Hundreds of black-clad Hong Kong protesters filled Yuen Long MTR station and confronted police on Wednesday night in protest of a mob attack that occurred at the station a month earlier.
As the night wore on, protesters entered into a standoff with riot police, throwing objects, barricading the station exits and setting off fire extinguishers. However, most left without any direct clashes taking place.
On July 21, a mob in white shirts indiscriminately attacked people in the New Territories town on July 21.
45 people were injured in the incident, including anti-extradition law protesters, journalists, a lawmaker and commuters.
According to the police, 28 people have been arrested for unlawful assembly over the incident, including some with triad backgrounds – however, none have been charged.
The police force has denied all accusations of collusion with the triads. The force has also stood accused of failing to act quickly enough to rescue the victims.
Hong Kong’s anti-corruption agency has proactively launched an investigation into the attacks, to reportedly examine whether the incident involved any police misconduct.
Earlier in the night, in response to an online call to protest, demonstrators gathered quietly with little chanting of slogans.
Every hour, they stood up for a five-minute moment of silence.
Some covered right eye, in reference to a woman who may have lost an eye during a protest in Tsim Sha Tsui.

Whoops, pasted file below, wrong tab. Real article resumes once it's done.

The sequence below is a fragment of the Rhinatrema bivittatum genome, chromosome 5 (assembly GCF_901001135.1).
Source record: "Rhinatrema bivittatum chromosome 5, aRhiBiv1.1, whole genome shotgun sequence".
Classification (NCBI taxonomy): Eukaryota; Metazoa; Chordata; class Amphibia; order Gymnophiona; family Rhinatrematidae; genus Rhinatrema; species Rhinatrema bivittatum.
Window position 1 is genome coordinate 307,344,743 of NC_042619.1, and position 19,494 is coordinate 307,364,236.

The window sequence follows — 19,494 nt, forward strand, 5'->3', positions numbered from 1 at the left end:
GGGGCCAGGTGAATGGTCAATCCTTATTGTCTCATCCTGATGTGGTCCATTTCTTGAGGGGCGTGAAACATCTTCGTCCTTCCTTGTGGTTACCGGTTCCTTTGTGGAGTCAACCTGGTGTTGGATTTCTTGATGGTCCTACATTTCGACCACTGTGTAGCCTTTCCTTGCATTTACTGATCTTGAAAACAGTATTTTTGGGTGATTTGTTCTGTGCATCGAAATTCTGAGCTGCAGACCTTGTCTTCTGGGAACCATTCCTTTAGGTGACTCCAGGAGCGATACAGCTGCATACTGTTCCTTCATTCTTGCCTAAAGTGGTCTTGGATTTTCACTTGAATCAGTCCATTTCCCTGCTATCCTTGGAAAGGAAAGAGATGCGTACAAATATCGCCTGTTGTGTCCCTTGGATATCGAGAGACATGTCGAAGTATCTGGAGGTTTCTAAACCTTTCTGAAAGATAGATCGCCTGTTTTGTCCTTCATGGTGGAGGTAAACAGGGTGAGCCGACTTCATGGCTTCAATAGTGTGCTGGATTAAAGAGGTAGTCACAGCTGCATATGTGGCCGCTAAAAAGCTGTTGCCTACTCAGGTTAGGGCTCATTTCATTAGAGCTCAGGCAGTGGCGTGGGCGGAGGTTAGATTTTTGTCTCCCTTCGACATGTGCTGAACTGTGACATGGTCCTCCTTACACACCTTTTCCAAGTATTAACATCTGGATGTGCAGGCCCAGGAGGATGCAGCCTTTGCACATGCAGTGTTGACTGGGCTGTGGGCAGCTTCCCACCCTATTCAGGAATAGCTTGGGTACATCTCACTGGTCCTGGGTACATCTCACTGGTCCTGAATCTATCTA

Ms Lai, a university student, brought posters and cardboard with slogans to display on the concourse level.
She said the government had yet to prosecute any of the 28 arrested, even though footage of the attack was shared widely.
“We need to remind everyone that this incident has yet to end,” she said.
She said she had zero confidence in the Hong Kong police force.
“We are in a situation that we need to run when we see the police, as they are dangerous,” she added.
Mr Cheung, also a student, wore a white hardhat to the protest, featuring dates of key protests.
“This is a way to express that when police and triads collude with each other, we need to protect ourselves,” he said.
He said it was clear that the men in white who attacked people possessed weapons.
“Metal bars and wooden sticks are clearly more like offensive weapons than laser pens,” he said, referring to the arrest of a student for buying ten laser pointers on suspicion of possessing offensive weapons.
Riot police appeared near the station at around 10pm, as they confronted protesters.
Riot police formed a cordon at some distance from the protesters, who had occupied the roads with makeshift barricades.
Police broadcast announcements ordering the protesters to leave, and to stop shining laser pens at them.
A press release condemned demonstrators said: “A large group of protestors have blocked roads outside Yuen Long MTR station and Nam Pin Wai tonight. They aimed strong beams at police officers, posing a threat to the safety of the members of the public and officers at scene.”
Shortly before 10pm, riot police advanced slowly towards Yuen Long’s station. They dismantled the barricades by hand, as protesters retreated from the roads.
At 10:18pm, riot police pushed forwards onto a footbridge, as protesters retreated inside Yuen Long station.
Some protesters used fire extinguishers to wet the floor and hinder the officers’ advance.
The MTR announced at 10:40pm that trains would only pick passengers up from Yuen Long Station, but not stop otherwise.
By 10:55pm, protesters had closed and barricaded a gate at the MTR’s exit G where they faced off with riot police.
Protesters then urged each other to leave.
Most demonstrators had departed to the platform area by 11pm.
By 11:30pm, most had left the scene.